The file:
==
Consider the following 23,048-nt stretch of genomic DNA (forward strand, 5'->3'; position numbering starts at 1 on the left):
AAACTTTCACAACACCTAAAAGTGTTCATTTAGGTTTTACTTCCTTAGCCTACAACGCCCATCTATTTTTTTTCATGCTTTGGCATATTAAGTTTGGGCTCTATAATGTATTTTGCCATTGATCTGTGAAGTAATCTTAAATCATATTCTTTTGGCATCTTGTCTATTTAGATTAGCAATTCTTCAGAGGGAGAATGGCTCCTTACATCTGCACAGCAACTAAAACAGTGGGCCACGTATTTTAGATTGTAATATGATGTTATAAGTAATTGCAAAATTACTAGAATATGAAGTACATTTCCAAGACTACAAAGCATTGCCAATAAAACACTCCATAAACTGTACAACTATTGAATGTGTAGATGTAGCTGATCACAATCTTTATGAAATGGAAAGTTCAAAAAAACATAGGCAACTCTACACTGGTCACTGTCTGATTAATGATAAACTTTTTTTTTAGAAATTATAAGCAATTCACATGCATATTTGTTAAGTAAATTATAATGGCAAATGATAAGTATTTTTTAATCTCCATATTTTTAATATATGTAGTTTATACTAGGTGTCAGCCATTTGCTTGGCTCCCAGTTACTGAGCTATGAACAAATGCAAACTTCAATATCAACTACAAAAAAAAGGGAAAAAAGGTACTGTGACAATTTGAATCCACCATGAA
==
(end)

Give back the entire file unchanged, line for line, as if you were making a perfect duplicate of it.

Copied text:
Consider the following 23,048-nt stretch of genomic DNA (forward strand, 5'->3'; position numbering starts at 1 on the left):
AAACTTTCACAACACCTAAAAGTGTTCATTTAGGTTTTACTTCCTTAGCCTACAACGCCCATCTATTTTTTTTCATGCTTTGGCATATTAAGTTTGGGCTCTATAATGTATTTTGCCATTGATCTGTGAAGTAATCTTAAATCATATTCTTTTGGCATCTTGTCTATTTAGATTAGCAATTCTTCAGAGGGAGAATGGCTCCTTACATCTGCACAGCAACTAAAACAGTGGGCCACGTATTTTAGATTGTAATATGATGTTATAAGTAATTGCAAAATTACTAGAATATGAAGTACATTTCCAAGACTACAAAGCATTGCCAATAAAACACTCCATAAACTGTACAACTATTGAATGTGTAGATGTAGCTGATCACAATCTTTATGAAATGGAAAGTTCAAAAAAACATAGGCAACTCTACACTGGTCACTGTCTGATTAATGATAAACTTTTTTTTTAGAAATTATAAGCAATTCACATGCATATTTGTTAAGTAAATTATAATGGCAAATGATAAGTATTTTTTAATCTCCATATTTTTAATATATGTAGTTTATACTAGGTGTCAGCCATTTGCTTGGCTCCCAGTTACTGAGCTATGAACAAATGCAAACTTCAATATCAACTACAAAAAAAAGGGAAAAAAGGTACTGTGACAATTTGAATCCACCATGAA